Here is a brief history and a look into the future of mountain bike wheel sizes. Once the 29er revolution took over, many companies started looking at even more sizes. Therefore, we now have: 24”, 26”, 27.5”, 29”, 27+ and 29+ wheel options, with another new dimension on the horizon.

The Mountain Bike began it’s commercial success in 1978 in the mountains around the San Francisco bay area. A group of friends started racing down mountain roads on trash-picked Schwinn Excelsior cruiser bikes. Quickly, riders demanded a more durable bicycle that could not only bomb down the hills, but turn around and ride back up. To that end, Joe Breeze of Breezer bikes was happy to oblige by building the first ever Mountain Bike. Considering there were only 26” balloon tires (like the ones on the Excelsior) That is what he used for the first Mountain Bike, setting the tone for all Mountain Bikes built over the next 25 years.

Tire Size

Breezer #1 (the first Mountain Bike) and the Schwinn Excelsior “klunker” both with 26″ wheels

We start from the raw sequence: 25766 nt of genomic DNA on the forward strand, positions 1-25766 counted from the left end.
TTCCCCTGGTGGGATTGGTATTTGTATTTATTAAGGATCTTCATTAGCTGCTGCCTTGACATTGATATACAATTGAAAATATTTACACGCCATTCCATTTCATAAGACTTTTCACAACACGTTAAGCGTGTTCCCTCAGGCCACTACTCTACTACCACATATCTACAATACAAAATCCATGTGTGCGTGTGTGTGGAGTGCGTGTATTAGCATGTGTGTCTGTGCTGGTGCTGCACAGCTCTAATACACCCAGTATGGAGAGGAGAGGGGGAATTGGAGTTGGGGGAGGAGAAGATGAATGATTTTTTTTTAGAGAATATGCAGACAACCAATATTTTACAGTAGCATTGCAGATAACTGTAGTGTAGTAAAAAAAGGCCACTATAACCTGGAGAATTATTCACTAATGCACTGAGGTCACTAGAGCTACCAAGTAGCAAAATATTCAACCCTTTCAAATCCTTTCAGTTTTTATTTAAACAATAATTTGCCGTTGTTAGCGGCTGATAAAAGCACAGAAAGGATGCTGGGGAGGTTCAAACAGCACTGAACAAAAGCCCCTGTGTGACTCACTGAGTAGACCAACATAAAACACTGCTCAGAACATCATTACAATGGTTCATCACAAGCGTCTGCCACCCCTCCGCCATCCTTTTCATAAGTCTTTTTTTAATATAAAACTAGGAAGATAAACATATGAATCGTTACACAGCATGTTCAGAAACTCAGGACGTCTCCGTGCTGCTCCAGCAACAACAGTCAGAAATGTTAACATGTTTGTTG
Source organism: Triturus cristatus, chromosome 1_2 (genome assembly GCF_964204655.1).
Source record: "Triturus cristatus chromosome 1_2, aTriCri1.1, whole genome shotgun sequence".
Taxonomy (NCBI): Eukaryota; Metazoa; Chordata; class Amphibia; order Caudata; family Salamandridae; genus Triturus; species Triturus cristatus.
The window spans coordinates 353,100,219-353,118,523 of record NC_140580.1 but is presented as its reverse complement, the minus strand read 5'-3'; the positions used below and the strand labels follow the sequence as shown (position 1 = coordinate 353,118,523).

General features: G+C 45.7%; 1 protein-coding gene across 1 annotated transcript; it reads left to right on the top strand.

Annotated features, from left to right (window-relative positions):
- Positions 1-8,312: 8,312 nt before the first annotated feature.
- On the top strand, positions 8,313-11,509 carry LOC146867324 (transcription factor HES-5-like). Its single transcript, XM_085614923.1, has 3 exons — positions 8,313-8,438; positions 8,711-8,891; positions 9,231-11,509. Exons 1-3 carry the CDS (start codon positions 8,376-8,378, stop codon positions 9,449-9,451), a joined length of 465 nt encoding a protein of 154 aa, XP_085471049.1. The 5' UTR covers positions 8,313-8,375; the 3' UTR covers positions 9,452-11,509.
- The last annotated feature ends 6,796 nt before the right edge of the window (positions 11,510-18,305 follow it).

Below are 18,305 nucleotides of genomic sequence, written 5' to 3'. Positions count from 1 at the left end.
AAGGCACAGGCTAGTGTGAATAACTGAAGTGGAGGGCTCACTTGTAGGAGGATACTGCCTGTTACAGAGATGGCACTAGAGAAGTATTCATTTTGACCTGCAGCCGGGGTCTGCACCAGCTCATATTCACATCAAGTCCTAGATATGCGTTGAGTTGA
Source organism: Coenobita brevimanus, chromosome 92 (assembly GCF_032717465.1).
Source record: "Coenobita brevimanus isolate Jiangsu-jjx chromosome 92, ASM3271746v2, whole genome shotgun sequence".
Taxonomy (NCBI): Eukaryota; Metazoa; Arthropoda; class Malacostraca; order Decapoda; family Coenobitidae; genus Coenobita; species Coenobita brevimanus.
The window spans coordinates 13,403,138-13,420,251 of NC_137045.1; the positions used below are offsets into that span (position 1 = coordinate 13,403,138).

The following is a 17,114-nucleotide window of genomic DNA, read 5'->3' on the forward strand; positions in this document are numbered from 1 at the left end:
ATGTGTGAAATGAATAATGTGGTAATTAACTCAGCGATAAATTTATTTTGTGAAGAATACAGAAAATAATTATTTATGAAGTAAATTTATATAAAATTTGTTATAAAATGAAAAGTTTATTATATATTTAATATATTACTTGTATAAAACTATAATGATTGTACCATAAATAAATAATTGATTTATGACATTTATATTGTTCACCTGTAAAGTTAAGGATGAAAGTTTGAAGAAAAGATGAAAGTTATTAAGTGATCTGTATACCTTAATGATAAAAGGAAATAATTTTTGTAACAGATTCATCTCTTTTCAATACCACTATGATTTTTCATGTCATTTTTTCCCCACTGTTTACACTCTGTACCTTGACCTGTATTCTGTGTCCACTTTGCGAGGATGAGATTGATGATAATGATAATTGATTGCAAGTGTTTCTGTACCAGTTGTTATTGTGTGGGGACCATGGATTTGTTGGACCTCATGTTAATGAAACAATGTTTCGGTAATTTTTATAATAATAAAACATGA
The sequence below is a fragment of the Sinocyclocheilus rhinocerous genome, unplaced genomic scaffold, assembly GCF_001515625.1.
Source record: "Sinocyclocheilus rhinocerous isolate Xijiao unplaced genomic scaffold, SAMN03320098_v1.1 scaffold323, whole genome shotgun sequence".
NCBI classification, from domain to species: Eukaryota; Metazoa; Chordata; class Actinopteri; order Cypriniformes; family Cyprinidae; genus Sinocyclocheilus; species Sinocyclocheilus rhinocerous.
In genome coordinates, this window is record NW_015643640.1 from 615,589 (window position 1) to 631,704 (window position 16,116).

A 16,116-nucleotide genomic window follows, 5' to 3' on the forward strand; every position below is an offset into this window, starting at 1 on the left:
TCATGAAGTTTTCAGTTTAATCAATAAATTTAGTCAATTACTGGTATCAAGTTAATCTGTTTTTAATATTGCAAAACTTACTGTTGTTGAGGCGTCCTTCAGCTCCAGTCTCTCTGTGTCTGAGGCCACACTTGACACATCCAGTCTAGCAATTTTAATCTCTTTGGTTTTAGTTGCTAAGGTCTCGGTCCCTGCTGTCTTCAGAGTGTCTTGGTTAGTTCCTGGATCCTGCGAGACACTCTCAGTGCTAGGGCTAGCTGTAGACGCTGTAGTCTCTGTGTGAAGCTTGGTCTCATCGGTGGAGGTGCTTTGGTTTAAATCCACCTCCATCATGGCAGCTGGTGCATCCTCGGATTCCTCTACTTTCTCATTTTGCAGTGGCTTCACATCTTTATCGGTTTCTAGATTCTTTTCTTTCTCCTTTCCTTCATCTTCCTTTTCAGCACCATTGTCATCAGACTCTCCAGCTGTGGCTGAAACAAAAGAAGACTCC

Early changes to wheel sizes

By the early 90’s, mountain bikes had exploded. There were professional mountain biking events all over the world, a prime-time TV show (Pacific Blue anyone?) and mountain bikes in every garage in the country. On the wave of MTB excitement bicycle brands started investing serious money into new technology development, and one of the areas of interest was wheel size. Starting things off was Cannondale with their long heralded “Beast of the East” that used a 24” rear wheel. The benefit of a smaller wheel is better acceleration and the ability to make shorter chainstays.

tire size

Cannondale “Beast of The East” with 24″ rear wheel